Dr. Jennifer Frymiare
Dr. Jennifer Frymiare

Jennifer L Frymiare

My research focuses on the autism spectrum. More specifically, I am interested in autistic cognitive strengths and attitudes toward autism. Recently, my students and I have explored spatial reasoning, creativity, and implicit and explicit attitudes toward autism and disability.

Jennifer L. Frymiare, Ph.D., is an Associate Professor of Psychology at Ursinus College. She received her B.S. in Psychology from Davidson College, a small liberal arts (Ursinus-like) college in North Carolina. She later received her M.S. and Ph.D. in Experimental Psychology from the University of Wisconsin–Madison. She joined the Ursinus College Psychology Department and Neuroscience Program in 2011.

Dr. Frymiare is a cognitive neuroscientist with a research focus on the autism spectrum. She uses multiple methods ranging from traditional behavioral measures (self-report, response time, and accuracy) to eye-tracking and electroencephalographic techniques. She currently has two main research lines (measuring autistic traits and identifying strengths and weaknesses in autistic cognition) in addition to a budding interest in pedagogy. 

Dr. Frymiare welcomes students to do research in her lab, including students on the autism spectrum.




  • B.S., Davidson College
  • M.S., Ph.D., University of Wisconsin–Madison


CIE-200 The Common Intellectual Experience

PSYC-150 Your Brain on College

PSYC-200Q Introductory Research Methods and Statistics

PSYC-266 Exploring Autism with Open Minds

PSYC/MCS-268 In Their Voices: Disability, TV, & Me [co-taught course with Dr. Lynne Edwards]

NEUR/PSYC-332: Cognitive Neuroscience

NEUR/PSYC-432: Advanced Research Methods in Cognitive Neuroscience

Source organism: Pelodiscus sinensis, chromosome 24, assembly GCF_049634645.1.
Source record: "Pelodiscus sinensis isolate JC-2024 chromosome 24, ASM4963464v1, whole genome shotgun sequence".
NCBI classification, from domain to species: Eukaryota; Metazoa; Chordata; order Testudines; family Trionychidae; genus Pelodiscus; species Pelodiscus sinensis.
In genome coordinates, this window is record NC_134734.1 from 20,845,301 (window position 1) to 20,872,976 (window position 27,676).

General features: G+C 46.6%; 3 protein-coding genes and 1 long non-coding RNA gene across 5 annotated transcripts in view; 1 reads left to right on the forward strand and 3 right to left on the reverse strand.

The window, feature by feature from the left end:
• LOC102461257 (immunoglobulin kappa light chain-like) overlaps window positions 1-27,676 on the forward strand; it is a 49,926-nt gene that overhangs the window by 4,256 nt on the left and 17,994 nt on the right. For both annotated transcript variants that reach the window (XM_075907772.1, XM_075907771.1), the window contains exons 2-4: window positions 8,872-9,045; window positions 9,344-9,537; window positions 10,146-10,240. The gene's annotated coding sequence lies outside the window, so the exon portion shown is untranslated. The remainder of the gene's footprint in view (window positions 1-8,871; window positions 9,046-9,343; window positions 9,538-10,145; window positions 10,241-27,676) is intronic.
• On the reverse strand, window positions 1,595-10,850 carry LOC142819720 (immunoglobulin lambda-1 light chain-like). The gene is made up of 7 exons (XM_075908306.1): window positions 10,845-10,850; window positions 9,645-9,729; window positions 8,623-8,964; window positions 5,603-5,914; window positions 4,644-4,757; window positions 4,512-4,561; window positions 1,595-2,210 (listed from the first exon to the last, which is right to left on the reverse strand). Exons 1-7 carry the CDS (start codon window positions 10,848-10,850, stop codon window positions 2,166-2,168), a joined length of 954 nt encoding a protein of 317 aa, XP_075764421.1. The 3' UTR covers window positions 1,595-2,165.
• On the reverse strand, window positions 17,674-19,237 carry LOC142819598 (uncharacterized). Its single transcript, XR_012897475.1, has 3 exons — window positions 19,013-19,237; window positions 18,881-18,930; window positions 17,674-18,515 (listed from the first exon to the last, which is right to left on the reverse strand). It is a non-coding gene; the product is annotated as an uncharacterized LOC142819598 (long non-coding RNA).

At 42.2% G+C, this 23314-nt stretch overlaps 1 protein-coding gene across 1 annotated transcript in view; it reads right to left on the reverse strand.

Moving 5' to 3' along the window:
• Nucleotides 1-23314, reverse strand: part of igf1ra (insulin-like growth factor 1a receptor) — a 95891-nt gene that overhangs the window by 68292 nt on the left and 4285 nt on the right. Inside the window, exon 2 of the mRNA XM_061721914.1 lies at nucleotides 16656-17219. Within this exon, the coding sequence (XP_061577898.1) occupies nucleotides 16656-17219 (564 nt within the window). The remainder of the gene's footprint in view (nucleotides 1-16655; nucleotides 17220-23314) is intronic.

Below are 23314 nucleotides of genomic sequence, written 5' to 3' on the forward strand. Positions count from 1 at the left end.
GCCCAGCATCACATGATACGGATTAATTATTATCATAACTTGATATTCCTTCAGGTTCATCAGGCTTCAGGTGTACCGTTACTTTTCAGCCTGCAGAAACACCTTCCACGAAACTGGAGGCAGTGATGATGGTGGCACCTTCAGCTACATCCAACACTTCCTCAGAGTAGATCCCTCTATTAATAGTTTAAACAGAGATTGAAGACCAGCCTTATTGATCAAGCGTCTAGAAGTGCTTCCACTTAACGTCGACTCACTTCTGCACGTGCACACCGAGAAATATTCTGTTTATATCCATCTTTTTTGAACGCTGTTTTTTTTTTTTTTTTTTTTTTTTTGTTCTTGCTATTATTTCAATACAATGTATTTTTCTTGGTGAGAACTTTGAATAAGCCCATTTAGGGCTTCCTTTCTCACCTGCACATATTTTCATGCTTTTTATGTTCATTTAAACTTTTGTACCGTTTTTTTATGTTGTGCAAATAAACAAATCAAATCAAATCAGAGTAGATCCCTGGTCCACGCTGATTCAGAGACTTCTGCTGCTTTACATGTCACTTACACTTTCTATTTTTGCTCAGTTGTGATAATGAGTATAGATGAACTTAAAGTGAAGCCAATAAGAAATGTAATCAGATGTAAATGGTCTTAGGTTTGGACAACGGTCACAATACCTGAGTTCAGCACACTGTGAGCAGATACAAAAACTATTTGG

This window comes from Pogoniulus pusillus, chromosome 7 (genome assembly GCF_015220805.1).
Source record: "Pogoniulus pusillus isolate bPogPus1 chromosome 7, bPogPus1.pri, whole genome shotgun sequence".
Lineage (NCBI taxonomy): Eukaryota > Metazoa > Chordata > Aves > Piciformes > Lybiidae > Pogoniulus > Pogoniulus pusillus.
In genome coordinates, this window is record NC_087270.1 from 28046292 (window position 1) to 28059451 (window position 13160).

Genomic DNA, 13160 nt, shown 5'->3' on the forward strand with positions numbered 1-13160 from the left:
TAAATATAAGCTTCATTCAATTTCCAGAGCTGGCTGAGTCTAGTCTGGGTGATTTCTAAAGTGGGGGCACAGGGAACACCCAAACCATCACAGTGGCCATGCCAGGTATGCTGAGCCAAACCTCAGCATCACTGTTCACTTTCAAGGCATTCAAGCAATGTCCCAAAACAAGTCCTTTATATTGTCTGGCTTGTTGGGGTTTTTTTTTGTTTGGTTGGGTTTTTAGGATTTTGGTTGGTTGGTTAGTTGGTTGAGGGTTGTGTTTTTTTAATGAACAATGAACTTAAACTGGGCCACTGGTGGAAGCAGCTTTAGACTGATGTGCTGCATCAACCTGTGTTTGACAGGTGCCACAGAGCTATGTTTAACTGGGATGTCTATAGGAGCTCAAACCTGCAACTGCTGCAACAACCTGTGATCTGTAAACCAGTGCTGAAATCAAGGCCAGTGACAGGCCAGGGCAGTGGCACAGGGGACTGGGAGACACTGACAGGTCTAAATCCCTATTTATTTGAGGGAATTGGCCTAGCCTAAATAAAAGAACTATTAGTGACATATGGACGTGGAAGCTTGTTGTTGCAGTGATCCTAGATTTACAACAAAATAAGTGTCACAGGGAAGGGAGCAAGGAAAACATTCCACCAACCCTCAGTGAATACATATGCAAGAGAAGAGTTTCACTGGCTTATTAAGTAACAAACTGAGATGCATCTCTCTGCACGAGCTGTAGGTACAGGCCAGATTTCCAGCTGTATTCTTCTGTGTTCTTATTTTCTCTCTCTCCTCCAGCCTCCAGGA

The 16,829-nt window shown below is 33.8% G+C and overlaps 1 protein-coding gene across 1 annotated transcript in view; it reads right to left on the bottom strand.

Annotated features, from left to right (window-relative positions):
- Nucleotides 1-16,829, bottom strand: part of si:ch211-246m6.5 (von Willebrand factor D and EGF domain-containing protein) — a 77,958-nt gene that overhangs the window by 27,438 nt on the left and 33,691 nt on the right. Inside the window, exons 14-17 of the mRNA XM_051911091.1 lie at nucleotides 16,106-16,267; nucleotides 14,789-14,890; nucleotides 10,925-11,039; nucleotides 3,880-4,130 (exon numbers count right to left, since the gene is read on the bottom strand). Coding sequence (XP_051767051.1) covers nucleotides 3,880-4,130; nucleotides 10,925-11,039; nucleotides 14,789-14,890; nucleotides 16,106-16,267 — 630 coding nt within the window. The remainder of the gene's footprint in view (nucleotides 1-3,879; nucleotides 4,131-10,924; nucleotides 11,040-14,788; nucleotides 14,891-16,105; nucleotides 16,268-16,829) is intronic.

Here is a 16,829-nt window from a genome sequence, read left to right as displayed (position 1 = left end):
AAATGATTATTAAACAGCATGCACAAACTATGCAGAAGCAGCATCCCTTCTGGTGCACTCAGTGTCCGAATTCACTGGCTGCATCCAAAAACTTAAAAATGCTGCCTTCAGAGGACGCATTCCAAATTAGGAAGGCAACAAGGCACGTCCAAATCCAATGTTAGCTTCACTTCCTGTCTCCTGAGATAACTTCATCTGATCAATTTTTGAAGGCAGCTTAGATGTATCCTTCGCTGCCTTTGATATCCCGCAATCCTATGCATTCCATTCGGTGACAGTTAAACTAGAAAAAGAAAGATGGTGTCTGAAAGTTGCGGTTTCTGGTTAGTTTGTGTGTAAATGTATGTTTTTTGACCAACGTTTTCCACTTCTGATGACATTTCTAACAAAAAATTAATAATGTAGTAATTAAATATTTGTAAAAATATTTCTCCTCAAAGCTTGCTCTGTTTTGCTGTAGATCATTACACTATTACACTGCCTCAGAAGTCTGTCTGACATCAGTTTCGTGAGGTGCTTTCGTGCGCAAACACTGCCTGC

Research Interests

Neurodiversity; Autistic traits; Visual and auditory perception; Hierarchical processing; Social communication; Motor skills; Praxis; Structural assessment of knowledge; Pathfinder networks

Recent Work

Note: Dr. Stevenson had a name change to Dr. Frymiare in June of 2021.

*student co-author

Akhtar, N., Dinishak, J., & Frymiare, J. L. (2022). Still infantilizing autism? An update and extension of Stevenson et al. (2011). Autism in Adulthood, 4(3), 224-232.

Stevenson, J. L. & *Dalasio, N. L. (2020). From awareness to acceptance: Transformative approaches to teaching neurodiversity. In T. M. Ober, E. Che, J. E. Brodsky, C. Raffaele, & P. J. Brooks (Eds.)., How we teach now: GSTA guide to transformative teaching (pp. 178-192). Retrieved from the Society for the Teaching of Psychology website:

Stevenson, J. L., & *Mowad, T. G. (2019). Explicit associations with autism and disability. Autism in Adulthood, 1(4), 258-267.

Stevenson, J.L., & *Nonack [Foggo], M.B. (2018). Gender differences in mental rotation strategy depend on degree of autistic traits. Autism Research, 11, 1024-1037.

Gernsbacher, M.A., Raimond, A., Stevenson, J.L., Boston, J., & Harp, B. (2018). Do puzzle pieces and autism puzzle piece logos evoke negative associations? Autism, 22, 118-125.

*Black, E., Stevenson, J.L., & Bish, J.P. (2017). The role of musical experience in hemispheric lateralization of global and local auditory processing. Perception, 46, 956-975.

Gernsbacher, M.A., Stevenson, J.L., & Dern, S. (2017). Specificity, contexts, and reference groups matter when assessing autistic traits. PLoS One, 12, e0171931.

Stevenson, J.L., & Hart, K.R. (2017). Psychometric properties of the Autism-Spectrum Quotient for assessing low and high levels of autistic traits in college students. Journal of Autism and Developmental Disorders, 47, 1838-1853.

Stevenson, J.L., *Lindley, C.E., & *Murlo, N. (2017). Retrospectively assessed early motor and current pragmatic language skills in autistic and neurotypical children. Perceptual and Motor Skills, 124, 777-794.

Stevenson, J.L., *Shah, S., & Bish, J.P. (2016). Use of structural assessment of knowledge for outcomes assessment in the neuroscience classroom. Journal of Undergraduate Neuroscience Education, 15, A38-A43. Retrieved from

Stevenson, J.L., & Gernsbacher, M.A. (2013). Abstract spatial reasoning as an autistic strength. PLoS ONE, 8, e59329.

Stevenson, J.L., Harp, B., & Gernsbacher, M.A. (2011). Infantilizing autism. Disability Studies Quarterly, 31(3). Retrieved from